Someone suggested using a butterfly net.  The only problem was that none of us caught or collected butterflies.  But, no authentic Adirondack camp is without an antique fishing net…the hand held kind.  D’Arcy had two.

We went back into the living room and found that the bat had landed on the wall, about fifteen feet above our heads.  We went back to the porch.  The fishing net thing gave me an idea.

“Just a thought, but why don’t we attach one of your nets to a pole and capture the bat while it is resting on the wall?” I said.

D’Arcy went to work like a true mid-westerner.  He grabbed his wooden hiking stick, disappeared into the garage and soon we were duct-taping the handle of the fishing net to the stick.

Back to the living room.  We turned on a single light and we soon had the bat trapped by the net (after a long reach). But as he was dragging the net down, the bat crawled out from the gap where the net handle and walking stick were joined.  Off it went to make more orbits of the ceiling fan.

Back to the porch.  Mariam suggested that if he turned the net inside out, there would be no gap.

“Then we would slide the bat down the wall and slide a piece of cardboard against the wall and the net, thereby trapping the bat.

We waited until the little mammal needed a rest and sure enough, it went to almost the same place it had been a few minutes earlier…only a few more feet higher.  D’Arcy made the supreme reach and covered the bat.  He dragged it slowly down, this time leaving the creature no gap to escape.  I slid the cardboard against the wall and before you could say “strike two”, we had it outside.  But then the problem of getting it out of the net presented itself.  It was hopelessly tangled.

“Scissors!” he yelled.  He was like a surgeon and Judy promptly brought a huge pair from the kitchen drawer.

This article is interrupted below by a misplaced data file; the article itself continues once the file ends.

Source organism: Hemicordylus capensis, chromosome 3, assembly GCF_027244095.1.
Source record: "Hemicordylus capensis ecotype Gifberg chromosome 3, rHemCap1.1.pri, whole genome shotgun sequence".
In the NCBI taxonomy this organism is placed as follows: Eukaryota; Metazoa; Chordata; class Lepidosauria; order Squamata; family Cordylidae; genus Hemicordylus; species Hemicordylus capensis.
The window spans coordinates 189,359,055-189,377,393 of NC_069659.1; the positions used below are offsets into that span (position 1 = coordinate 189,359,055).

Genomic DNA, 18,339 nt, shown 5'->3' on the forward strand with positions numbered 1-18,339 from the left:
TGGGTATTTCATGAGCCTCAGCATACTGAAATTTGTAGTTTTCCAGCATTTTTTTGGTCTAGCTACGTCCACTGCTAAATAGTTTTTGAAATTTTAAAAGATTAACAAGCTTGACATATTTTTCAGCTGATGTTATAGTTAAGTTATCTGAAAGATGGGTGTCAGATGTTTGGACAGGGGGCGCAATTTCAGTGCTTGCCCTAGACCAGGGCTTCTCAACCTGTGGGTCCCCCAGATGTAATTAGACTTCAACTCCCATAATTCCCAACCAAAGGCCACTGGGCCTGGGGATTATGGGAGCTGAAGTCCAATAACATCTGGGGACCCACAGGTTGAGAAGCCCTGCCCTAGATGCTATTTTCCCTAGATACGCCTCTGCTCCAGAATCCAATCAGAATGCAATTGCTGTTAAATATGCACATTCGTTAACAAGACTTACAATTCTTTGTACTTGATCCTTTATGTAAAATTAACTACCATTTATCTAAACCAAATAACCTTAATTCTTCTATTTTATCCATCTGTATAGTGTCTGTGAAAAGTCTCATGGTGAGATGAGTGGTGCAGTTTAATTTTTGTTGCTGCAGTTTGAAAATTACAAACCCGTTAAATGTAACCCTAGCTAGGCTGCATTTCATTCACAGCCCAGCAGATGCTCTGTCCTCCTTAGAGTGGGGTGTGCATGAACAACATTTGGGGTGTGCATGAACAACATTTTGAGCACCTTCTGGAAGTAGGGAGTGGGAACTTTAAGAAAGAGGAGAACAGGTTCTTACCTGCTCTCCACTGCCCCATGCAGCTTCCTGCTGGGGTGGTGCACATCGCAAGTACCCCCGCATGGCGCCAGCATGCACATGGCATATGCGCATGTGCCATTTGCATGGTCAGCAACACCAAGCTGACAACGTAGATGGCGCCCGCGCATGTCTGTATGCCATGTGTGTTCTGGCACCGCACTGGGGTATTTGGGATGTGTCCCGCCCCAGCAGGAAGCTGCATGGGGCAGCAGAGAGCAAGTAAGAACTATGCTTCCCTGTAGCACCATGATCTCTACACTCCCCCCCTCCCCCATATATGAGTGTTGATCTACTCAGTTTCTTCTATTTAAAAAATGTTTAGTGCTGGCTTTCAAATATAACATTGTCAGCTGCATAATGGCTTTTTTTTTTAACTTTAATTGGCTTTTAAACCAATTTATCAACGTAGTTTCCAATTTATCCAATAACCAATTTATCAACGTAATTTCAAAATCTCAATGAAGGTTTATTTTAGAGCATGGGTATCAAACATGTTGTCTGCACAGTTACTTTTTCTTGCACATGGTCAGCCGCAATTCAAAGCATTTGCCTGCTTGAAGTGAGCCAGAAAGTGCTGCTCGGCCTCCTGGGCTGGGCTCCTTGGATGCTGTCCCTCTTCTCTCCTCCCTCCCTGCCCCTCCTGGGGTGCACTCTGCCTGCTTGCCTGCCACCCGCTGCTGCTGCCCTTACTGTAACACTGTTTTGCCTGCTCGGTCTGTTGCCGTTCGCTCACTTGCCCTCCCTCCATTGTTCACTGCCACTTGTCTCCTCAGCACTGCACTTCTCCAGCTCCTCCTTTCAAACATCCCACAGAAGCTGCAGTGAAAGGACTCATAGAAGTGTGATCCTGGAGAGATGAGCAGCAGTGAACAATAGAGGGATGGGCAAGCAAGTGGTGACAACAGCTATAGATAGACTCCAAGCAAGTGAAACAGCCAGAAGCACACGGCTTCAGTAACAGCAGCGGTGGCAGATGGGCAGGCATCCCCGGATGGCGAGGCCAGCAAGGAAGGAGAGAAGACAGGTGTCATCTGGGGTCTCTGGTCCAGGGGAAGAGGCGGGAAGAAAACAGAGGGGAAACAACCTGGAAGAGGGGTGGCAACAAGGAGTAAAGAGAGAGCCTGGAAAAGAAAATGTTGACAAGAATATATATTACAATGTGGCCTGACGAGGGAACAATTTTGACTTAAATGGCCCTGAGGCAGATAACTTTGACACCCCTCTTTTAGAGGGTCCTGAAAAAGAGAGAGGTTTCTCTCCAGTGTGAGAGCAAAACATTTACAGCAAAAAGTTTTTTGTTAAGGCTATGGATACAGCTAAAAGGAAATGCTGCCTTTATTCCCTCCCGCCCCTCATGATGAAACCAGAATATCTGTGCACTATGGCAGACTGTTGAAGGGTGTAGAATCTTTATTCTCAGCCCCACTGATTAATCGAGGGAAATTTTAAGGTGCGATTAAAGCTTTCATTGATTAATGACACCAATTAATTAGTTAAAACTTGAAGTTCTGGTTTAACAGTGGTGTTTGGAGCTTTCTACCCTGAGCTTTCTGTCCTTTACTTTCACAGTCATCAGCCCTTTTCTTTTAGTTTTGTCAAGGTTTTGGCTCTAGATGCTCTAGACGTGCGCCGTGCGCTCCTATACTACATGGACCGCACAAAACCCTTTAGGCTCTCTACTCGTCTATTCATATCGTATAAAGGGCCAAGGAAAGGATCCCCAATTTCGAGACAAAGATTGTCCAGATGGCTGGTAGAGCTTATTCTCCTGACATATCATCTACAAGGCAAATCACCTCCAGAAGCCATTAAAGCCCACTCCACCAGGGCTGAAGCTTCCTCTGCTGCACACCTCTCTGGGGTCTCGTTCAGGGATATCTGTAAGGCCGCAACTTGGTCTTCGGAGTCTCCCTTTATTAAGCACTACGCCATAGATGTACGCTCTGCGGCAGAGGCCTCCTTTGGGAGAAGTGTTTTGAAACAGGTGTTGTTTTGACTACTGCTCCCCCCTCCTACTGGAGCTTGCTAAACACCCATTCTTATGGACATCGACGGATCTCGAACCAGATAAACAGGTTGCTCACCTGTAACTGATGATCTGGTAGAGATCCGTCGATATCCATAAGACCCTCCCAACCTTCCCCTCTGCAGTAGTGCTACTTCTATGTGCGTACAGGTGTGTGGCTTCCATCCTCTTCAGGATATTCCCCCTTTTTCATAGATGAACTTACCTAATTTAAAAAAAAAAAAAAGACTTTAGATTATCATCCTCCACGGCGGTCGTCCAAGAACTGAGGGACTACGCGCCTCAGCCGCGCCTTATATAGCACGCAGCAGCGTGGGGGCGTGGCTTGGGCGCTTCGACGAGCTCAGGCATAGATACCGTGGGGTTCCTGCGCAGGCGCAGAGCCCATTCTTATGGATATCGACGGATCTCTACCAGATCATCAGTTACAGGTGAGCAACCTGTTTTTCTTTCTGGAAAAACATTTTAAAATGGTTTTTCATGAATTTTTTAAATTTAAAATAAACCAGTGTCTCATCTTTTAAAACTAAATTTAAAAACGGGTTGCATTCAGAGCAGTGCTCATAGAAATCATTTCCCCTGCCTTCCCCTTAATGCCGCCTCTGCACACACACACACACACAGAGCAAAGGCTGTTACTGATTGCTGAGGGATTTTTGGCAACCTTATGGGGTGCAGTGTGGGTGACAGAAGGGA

We snipped and cut and gently, string by string, finally freed the bat, who promptly flew off toward our house…hopefully to gorge itself on all the mosquitoes that had been eyeing me for the last few days.

We let the cats out of the bedroom (where they had clawed the edges of the carpet trying to escape).

Mariam and I went home and watched two hours of a tense murder mystery series on PBS.

It’s been said that the last few Batman movies have become darker, more brooding.  I can totally get it.

And, even though we all lost a precious hour, I still believe, “Every little bat is sacred”.

Not like last night, but close. [Source: National Park Service. The Carlsbad bat flight]

D’Arcy’s net the morning after. [My photo]

 

 

 

 

 

Kodak Moment

BrianEmpireStateJuly,'01

My son, Brian, just turned 28 on July 14.  He is a part of the last generation of people (in America, I suspect) who had their childhood photos of them taken with film.  I have boxes stacked in my closet of envelopes containing hundreds if not thousands of pictures of him, my daughter, my family, my wife, her family, our friends…our childhood playmates…the list goes on.

The date on the back of this photo is July, 2001.  Brian is standing on the observation deck of the Empire State Building.  I have another picture of him standing in lower Manhattan with the WTC behind him.  Two months later…

I have beside me on the table where I now write, a heavy book with the title: “A New History of Photography“.  On page 24 is a negative of an image of a ‘latticed window’, taken by William Henry Fox Talbot.  It is a negative.  The date of this image is 1835.  It is probably one of the earliest “photos” ever taken.  It pre-dates Daguerre by a few years.

Photographs.

No longer will I carefully tuck the little tag with the serial number of my film in my pocket while the person at my local pharmacy tells me “it will be ready next week”.

picspkg

No longer will I carry the packet home and review the images I just paid $7.50 to have developed.  No longer will I look at the strip of negatives and take one back to the drug store and say: “I want duplicates of #17a and #17b”.